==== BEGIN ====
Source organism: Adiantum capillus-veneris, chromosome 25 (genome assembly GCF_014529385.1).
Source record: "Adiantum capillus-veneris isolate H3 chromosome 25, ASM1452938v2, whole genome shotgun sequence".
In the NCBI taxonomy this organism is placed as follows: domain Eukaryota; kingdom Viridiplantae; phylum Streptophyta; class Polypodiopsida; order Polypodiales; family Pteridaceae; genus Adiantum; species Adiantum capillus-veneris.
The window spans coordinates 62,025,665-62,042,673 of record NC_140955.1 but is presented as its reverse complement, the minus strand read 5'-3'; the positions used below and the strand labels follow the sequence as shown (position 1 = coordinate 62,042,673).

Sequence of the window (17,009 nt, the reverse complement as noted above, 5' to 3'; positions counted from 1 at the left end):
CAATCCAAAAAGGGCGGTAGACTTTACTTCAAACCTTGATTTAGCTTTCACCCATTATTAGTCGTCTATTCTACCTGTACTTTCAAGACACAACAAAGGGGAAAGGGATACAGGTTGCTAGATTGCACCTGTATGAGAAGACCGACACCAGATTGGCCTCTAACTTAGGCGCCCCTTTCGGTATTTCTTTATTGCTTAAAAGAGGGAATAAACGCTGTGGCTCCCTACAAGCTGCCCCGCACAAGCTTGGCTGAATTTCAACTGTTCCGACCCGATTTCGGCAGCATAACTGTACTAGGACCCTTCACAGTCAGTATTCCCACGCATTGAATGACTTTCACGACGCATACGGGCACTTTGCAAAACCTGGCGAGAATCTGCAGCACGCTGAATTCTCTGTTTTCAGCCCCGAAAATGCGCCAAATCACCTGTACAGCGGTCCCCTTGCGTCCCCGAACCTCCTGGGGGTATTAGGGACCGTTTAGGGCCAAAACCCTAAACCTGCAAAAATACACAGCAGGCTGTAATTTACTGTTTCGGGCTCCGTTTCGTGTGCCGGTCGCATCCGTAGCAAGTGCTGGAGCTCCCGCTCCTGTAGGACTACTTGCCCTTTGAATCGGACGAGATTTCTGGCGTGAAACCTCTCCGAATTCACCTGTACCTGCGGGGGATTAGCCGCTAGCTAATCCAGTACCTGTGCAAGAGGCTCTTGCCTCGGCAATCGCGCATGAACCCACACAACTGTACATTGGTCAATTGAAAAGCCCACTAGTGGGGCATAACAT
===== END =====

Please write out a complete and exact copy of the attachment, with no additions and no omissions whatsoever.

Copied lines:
Source organism: Adiantum capillus-veneris, chromosome 25 (genome assembly GCF_014529385.1).
Source record: "Adiantum capillus-veneris isolate H3 chromosome 25, ASM1452938v2, whole genome shotgun sequence".
In the NCBI taxonomy this organism is placed as follows: domain Eukaryota; kingdom Viridiplantae; phylum Streptophyta; class Polypodiopsida; order Polypodiales; family Pteridaceae; genus Adiantum; species Adiantum capillus-veneris.
The window spans coordinates 62,025,665-62,042,673 of record NC_140955.1 but is presented as its reverse complement, the minus strand read 5'-3'; the positions used below and the strand labels follow the sequence as shown (position 1 = coordinate 62,042,673).

Sequence of the window (17,009 nt, the reverse complement as noted above, 5' to 3'; positions counted from 1 at the left end):
CAATCCAAAAAGGGCGGTAGACTTTACTTCAAACCTTGATTTAGCTTTCACCCATTATTAGTCGTCTATTCTACCTGTACTTTCAAGACACAACAAAGGGGAAAGGGATACAGGTTGCTAGATTGCACCTGTATGAGAAGACCGACACCAGATTGGCCTCTAACTTAGGCGCCCCTTTCGGTATTTCTTTATTGCTTAAAAGAGGGAATAAACGCTGTGGCTCCCTACAAGCTGCCCCGCACAAGCTTGGCTGAATTTCAACTGTTCCGACCCGATTTCGGCAGCATAACTGTACTAGGACCCTTCACAGTCAGTATTCCCACGCATTGAATGACTTTCACGACGCATACGGGCACTTTGCAAAACCTGGCGAGAATCTGCAGCACGCTGAATTCTCTGTTTTCAGCCCCGAAAATGCGCCAAATCACCTGTACAGCGGTCCCCTTGCGTCCCCGAACCTCCTGGGGGTATTAGGGACCGTTTAGGGCCAAAACCCTAAACCTGCAAAAATACACAGCAGGCTGTAATTTACTGTTTCGGGCTCCGTTTCGTGTGCCGGTCGCATCCGTAGCAAGTGCTGGAGCTCCCGCTCCTGTAGGACTACTTGCCCTTTGAATCGGACGAGATTTCTGGCGTGAAACCTCTCCGAATTCACCTGTACCTGCGGGGGATTAGCCGCTAGCTAATCCAGTACCTGTGCAAGAGGCTCTTGCCTCGGCAATCGCGCATGAACCCACACAACTGTACATTGGTCAATTGAAAAGCCCACTAGTGGGGCATAACAT